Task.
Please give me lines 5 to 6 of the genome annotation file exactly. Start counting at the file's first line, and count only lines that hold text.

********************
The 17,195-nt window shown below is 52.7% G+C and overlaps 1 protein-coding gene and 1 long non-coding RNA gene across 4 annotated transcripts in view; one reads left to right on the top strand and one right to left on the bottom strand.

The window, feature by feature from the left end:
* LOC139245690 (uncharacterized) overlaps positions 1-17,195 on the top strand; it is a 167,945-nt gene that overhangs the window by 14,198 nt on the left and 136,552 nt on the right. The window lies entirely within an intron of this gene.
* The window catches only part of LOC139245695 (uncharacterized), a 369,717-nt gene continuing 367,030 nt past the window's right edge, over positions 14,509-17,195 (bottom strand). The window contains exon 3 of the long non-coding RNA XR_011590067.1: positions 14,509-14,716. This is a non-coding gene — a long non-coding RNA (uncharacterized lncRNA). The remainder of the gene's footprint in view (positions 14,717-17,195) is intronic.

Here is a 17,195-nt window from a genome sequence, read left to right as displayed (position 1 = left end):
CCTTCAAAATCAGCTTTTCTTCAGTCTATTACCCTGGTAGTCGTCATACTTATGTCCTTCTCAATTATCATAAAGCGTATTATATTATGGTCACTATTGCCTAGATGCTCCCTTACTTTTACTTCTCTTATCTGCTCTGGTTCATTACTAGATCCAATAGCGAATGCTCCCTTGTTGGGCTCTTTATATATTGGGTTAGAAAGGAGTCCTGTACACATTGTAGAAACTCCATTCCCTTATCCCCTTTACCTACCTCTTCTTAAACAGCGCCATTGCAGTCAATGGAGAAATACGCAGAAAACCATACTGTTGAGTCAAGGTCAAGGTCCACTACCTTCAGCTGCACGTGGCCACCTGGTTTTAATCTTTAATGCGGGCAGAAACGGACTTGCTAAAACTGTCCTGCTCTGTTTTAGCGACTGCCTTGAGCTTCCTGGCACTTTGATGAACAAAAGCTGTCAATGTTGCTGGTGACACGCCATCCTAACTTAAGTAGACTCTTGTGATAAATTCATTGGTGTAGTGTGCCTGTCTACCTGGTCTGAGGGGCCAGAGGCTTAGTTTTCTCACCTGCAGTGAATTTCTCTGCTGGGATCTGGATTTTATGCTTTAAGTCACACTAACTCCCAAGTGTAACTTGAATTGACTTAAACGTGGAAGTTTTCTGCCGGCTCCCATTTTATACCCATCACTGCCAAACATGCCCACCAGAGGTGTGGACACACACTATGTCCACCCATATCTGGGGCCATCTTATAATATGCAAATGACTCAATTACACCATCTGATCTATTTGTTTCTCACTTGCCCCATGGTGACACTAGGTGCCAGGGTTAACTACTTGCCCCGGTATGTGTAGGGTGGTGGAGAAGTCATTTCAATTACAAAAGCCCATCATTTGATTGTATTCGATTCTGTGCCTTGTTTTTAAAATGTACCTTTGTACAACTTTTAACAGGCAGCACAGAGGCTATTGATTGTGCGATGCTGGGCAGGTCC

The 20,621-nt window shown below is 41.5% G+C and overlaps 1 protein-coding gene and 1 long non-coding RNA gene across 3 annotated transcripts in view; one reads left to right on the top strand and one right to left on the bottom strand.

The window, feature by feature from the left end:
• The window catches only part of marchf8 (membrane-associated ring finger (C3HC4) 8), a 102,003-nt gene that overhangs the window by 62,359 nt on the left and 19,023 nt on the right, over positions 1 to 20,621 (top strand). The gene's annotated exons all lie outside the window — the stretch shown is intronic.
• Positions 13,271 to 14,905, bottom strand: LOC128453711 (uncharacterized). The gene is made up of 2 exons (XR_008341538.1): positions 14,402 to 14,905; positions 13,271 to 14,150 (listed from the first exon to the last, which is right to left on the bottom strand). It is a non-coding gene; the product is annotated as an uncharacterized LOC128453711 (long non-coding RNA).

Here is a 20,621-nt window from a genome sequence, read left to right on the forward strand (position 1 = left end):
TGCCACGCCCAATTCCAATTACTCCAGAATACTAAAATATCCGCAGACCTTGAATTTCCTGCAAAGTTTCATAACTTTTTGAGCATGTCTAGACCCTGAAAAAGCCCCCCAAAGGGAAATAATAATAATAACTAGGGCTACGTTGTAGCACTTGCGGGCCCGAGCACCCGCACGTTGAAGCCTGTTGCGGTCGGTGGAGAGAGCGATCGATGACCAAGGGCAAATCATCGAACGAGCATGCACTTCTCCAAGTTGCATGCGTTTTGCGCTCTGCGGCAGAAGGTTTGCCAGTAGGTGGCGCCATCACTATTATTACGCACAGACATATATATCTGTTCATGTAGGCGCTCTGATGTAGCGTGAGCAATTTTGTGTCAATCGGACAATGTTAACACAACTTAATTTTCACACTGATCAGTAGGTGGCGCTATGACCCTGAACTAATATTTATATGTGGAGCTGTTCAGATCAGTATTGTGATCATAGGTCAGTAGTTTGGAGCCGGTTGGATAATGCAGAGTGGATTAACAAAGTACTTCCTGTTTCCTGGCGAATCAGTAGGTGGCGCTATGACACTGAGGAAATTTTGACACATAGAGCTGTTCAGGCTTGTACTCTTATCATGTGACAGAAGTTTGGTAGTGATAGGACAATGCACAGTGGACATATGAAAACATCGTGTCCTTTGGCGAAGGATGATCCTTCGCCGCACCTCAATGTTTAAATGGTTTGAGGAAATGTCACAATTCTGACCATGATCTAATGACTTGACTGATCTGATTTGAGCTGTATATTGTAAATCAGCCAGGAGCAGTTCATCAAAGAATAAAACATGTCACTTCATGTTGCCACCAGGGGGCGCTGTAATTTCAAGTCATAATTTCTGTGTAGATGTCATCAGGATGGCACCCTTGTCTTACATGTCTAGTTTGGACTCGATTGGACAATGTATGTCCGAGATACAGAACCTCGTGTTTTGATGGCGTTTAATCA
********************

Here is a 17,195-nt window from a genome sequence, read left to right as displayed (position 1 = left end):
CCTTCAAAATCAGCTTTTCTTCAGTCTATTACCCTGGTAGTCGTCATACTTATGTCCTTCTCAATTATCATAAAGCGTATTATATTATGGTCACTATTGCCTAGATGCTCCCTTACTTTTACTTCTCTTATCTGCTCTGGTTCATTACTAGATCCAATAGCGAATGCTCCCTTGTTGGGCTCTTTATATATTGGGTTAGAAAGGAGTCCTGTACACATTGTAGAAACTCCATTCCCTTATCCCCTTTACCTACCTCTTCTTAAACAGCGCCATTGCAGTCAATGGAGAAATACGCAGAAAACCATACTGTTGAGTCAAGGTCAAGGTCCACTACCTTCAGCTGCACGTGGCCACCTGGTTTTAATCTTTAATGCGGGCAGAAACGGACTTGCTAAAACTGTCCTGCTCTGTTTTAGCGACTGCCTTGAGCTTCCTGGCACTTTGATGAACAAAAGCTGTCAATGTTGCTGGTGACACGCCATCCTAACTTAAGTAGACTCTTGTGATAAATTCATTGGTGTAGTGTGCCTGTCTACCTGGTCTGAGGGGCCAGAGGCTTAGTTTTCTCACCTGCAGTGAATTTCTCTGCTGGGATCTGGATTTTATGCTTTAAGTCACACTAACTCCCAAGTGTAACTTGAATTGACTTAAACGTGGAAGTTTTCTGCCGGCTCCCATTTTATACCCATCACTGCCAAACATGCCCACCAGAGGTGTGGACACACACTATGTCCACCCATATCTGGGGCCATCTTATAATATGCAAATGACTCAATTACACCATCTGATCTATTTGTTTCTCACTTGCCCCATGGTGACACTAGGTGCCAGGGTTAACTACTTGCCCCGGTATGTGTAGGGTGGTGGAGAAGTCATTTCAATTACAAAAGCCCATCATTTGATTGTATTCGATTCTGTGCCTTGTTTTTAAAATGTACCTTTGTACAACTTTTAACAGGCAGCACAGAGGCTATTGATTGTGCGATGCTGGGCAGGTCC